The final rule also provides special rules to encourage creditors to refinance “nonstandard mortgages” which include various types of mortgages which can lead to payment shock that can result in default into “standard mortgages” with fixed rates for at least five years that reduce consumers’ monthly payments.
Presumption for Qualified Mortgages. The Dodd-Frank Act provides that “qualified mortgages” are entitled to a presumption that the creditor making the loan satisfied the ability to repay requirements.
General Requirements for Qualified Mortgages. The Dodd-Frank Act sets certain product-feature prerequisites and affordability underwriting requirements for qualified mortgages and vests discretion in the Bureau to decide whether additional underwriting or other requirements should apply.
The final rule implements the statutory criteria, which generally prohibit loans with negative amortization, interest-only payments, balloon payments, or terms exceeding 30 years from being qualified mortgages. So-called “no-doc” loans where the creditor does not verify income or assets also cannot be qualified mortgages.
Finally, a loan generally cannot be a qualified mortgage if the points and fees paid by the consumer exceed three percent of the total loan amount, although certain “bona fide discount points” are excluded for prime loans.
The general rule requires that monthly payments be calculated based on the highest payment that will apply in the first five years of the loan and that the consumer have a total (or “back-end”) debt-to-income ratio that is less than or equal to 43 percent unless GSEs or HUD apply flexible underwriting standards. In that case the ratios would conform more to current LP and DU guidelines.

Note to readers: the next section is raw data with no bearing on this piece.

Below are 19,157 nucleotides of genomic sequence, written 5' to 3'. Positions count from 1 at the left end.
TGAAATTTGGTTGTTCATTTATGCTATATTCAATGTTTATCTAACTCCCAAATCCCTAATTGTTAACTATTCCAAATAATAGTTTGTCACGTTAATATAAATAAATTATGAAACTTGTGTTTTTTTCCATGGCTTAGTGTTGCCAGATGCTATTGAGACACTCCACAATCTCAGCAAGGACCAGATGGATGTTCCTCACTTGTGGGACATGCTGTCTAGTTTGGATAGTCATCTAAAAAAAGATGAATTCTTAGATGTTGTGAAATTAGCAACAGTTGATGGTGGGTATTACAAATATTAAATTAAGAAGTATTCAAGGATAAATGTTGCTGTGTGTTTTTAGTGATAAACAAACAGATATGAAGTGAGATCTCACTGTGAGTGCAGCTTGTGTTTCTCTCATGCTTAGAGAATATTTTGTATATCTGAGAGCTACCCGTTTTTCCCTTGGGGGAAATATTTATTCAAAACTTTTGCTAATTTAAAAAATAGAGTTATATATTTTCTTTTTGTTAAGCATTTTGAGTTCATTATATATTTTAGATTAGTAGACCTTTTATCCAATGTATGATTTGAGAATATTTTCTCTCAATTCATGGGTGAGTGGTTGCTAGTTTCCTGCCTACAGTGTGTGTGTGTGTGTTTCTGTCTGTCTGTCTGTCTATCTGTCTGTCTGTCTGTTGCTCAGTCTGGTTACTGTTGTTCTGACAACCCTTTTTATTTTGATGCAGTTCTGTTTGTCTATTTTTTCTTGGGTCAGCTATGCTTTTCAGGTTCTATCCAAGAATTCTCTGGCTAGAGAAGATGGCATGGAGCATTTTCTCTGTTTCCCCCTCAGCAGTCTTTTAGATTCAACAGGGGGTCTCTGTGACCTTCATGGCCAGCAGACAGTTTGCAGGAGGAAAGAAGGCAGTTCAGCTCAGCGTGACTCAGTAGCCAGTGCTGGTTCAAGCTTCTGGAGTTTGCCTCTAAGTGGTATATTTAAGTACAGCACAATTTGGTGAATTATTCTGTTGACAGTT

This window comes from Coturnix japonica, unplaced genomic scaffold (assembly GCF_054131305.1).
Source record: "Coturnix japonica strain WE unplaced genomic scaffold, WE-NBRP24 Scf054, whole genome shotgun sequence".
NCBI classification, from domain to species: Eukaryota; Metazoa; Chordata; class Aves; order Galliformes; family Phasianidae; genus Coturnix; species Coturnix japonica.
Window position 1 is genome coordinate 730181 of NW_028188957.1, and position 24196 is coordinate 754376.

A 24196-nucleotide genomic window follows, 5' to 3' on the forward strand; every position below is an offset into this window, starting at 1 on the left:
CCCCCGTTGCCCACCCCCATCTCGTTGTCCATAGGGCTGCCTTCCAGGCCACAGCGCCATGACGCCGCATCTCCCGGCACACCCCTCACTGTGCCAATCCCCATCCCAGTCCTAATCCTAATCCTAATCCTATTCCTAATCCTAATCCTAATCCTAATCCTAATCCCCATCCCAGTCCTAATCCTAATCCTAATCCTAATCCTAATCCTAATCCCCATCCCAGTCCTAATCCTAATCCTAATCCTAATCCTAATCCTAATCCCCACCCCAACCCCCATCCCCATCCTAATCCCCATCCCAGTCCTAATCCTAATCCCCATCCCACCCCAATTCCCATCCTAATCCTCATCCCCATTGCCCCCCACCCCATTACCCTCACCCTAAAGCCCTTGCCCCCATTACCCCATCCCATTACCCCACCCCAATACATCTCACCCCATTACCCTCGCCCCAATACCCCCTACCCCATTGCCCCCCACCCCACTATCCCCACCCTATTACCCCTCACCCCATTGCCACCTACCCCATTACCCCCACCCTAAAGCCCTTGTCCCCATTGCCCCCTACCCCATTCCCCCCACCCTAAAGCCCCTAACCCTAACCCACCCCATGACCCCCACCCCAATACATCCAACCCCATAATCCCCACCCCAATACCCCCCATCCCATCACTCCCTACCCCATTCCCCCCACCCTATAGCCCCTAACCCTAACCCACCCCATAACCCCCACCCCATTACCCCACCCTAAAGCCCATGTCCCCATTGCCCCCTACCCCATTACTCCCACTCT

Bureau is concerned that creditors may initially be reluctant to make loans that are not qualified mortgages, even though they are responsibly underwritten. The final rule therefore provides for a second, temporary category of qualified mortgages that have more flexible underwriting requirements so long as they satisfy the general product feature prerequisites for a qualified mortgage and also satisfy the underwriting requirements of, and are therefore eligible to be purchased, guaranteed or insured by either (1) the GSEs while they operate under Federal conservatorship or receivership; or (2) the U.S. Department of Housing and Urban Development, Department of Veterans Affairs, or Department of Agriculture or Rural Housing Service. This temporary provision will phase out over time as the various Federal agencies issue their own qualified mortgage rules and if GSE conservatorship ends, and in any event after seven years.
Other Final Rule Provisions. The final rule also implements Dodd-Frank Act provisions that generally prohibit prepayment penalties except for certain fixed-rate, qualified mortgages where the penalties satisfy certain restrictions and the creditor has offered the consumer an alternative loan without such penalties.